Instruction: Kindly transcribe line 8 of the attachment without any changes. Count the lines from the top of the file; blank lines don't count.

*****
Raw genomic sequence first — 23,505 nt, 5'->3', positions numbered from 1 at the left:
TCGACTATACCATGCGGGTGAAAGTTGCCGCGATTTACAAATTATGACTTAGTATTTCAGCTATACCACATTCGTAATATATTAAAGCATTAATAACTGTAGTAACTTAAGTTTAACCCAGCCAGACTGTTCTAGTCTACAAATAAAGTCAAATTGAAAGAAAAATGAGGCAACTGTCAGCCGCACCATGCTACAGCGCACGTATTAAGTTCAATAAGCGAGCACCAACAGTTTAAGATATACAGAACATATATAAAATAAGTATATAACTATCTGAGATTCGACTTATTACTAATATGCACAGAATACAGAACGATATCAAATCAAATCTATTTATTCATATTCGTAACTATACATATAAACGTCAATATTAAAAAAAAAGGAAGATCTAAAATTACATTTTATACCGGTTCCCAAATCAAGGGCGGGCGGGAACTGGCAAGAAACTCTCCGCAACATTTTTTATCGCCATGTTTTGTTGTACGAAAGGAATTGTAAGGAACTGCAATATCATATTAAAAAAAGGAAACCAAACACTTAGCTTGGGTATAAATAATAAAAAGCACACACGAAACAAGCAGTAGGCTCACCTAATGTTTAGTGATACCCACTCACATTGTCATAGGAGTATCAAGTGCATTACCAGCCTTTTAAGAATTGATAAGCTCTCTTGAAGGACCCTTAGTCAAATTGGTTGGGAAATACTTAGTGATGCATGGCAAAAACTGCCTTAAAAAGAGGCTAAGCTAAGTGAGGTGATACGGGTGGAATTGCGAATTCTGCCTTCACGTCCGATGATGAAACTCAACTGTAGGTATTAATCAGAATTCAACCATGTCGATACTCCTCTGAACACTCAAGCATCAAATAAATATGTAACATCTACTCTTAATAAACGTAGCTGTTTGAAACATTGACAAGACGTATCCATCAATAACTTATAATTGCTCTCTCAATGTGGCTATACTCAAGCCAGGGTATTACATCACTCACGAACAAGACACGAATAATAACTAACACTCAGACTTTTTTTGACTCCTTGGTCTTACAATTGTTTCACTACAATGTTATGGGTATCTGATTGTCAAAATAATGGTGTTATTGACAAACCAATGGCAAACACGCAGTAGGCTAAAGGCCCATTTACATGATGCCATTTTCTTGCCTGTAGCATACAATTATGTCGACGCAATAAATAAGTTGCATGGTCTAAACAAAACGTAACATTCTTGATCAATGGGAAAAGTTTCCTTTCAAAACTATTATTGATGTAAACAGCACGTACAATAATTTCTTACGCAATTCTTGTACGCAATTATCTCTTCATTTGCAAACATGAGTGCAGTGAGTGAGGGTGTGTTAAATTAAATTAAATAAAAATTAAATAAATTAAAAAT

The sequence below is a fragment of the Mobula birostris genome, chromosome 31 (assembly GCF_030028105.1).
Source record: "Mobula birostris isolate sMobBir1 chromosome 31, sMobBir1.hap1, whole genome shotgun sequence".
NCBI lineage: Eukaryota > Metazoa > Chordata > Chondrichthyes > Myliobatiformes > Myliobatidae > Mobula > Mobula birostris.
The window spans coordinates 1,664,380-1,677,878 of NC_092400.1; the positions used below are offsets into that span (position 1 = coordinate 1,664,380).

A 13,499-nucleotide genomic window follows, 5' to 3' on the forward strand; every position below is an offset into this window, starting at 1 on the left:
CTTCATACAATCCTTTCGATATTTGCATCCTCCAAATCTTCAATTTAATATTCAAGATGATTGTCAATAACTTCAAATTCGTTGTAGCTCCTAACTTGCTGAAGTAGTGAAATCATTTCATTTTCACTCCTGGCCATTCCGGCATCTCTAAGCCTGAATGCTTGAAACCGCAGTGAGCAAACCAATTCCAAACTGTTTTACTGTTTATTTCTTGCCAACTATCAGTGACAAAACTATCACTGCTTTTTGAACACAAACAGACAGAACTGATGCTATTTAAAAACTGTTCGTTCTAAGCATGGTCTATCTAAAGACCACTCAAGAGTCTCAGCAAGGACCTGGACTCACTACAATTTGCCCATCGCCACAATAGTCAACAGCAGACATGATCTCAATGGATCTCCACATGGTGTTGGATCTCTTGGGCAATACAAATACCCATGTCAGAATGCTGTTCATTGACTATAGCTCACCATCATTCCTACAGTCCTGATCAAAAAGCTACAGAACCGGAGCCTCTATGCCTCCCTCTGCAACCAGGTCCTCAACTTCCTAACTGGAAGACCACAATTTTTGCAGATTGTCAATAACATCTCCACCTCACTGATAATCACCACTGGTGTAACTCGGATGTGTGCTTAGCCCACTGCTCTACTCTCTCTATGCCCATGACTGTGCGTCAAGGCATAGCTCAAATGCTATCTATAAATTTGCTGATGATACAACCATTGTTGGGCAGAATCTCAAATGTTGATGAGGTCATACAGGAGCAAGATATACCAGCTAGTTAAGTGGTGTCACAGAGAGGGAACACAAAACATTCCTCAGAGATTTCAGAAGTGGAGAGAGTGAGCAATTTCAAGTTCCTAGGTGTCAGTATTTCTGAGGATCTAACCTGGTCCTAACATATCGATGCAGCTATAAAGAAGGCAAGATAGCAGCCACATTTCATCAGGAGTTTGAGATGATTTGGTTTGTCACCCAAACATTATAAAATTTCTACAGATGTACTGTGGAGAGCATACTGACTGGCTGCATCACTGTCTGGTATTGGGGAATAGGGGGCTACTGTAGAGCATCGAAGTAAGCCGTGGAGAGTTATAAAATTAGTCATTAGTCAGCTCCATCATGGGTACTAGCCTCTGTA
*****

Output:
CTTCATACAATCCTTTCGATATTTGCATCCTCCAAATCTTCAATTTAATATTCAAGATGATTGTCAATAACTTCAAATTCGTTGTAGCTCCTAACTTGCTGAAGTAGTGAAATCATTTCATTTTCACTCCTGGCCATTCCGGCATCTCTAAGCCTGAATGCTTGAAACCGCAGTGAGCAAACCAATTCCAAACTGTTTTACTGTTTATTTCTTGCCAACTATCAGTGACAAAACTATCACTGCTTTTTGAACACAAACAGACAGAACTGATGCTATTTAAAAACTGTTCGTTCTAAGCATGGTCTATCTAAAGACCACTCAAGAGTCTCAGCAAGGACCTGGACTCACTACAATTTGCCCATCGCCACAATAGTCAACAGCAGACATGATCTCAATGGATCTCCACATGGTGTTGGATCTCTTGGGCAATACAAATACCCATGTCAGAATGCTGTTCATTGACTATAGCTCACCATCATTCCTACAGTCCTGATCAAAAAGCTACAGAACCGGAGCCTCTATGCCTCCCTCTGCAACCAGGTCCTCAACTTCCTAACTGGAAGACCACAATTTTTGCAGATTGTCAATAACATCTCCACCTCACTGATAATCACCACTGGTGTAACTCGGATGTGTGCTTAGCCCACTGCTCTACTCTCTCTATGCCCATGACTGTGCGTCAAGGCATAGCTCAAATGCTATCTATAAATTTGCTGATGATACAACCATTGTTGGGCAGAATCTCAAATGTTGATGAGGTCATACAGGAGCAAGATATACCAGCTAGTTAAGTGGTGTCACAGAGAGGGAACACAAAACATTCCTCAGAGATTTCAGAAGTGGAGAGAGTGAGCAATTTCAAGTTCCTAGGTGTCAGTATTTCTGAGGATCTAACCTGGTCCTAACATATCGATGCAGCTATAAAGAAGGCAAGATAGCAGCCACATTTCATCAGGAGTTTGAGATGATTTGGTTTGTCACCCAAACATTATAAAATTTCTACAGATGTACTGTGGAGAGCATACTGACTGGCTGCATCACTGTCTGGTATTGGGGAATAGGGGGCTACTGTAGAGCATCGAAGTAAGCCGTGGAGAGTTATAAAATTAGTCATTAGTCAGCTCCATCATGGGTACTAGCCTCTGTA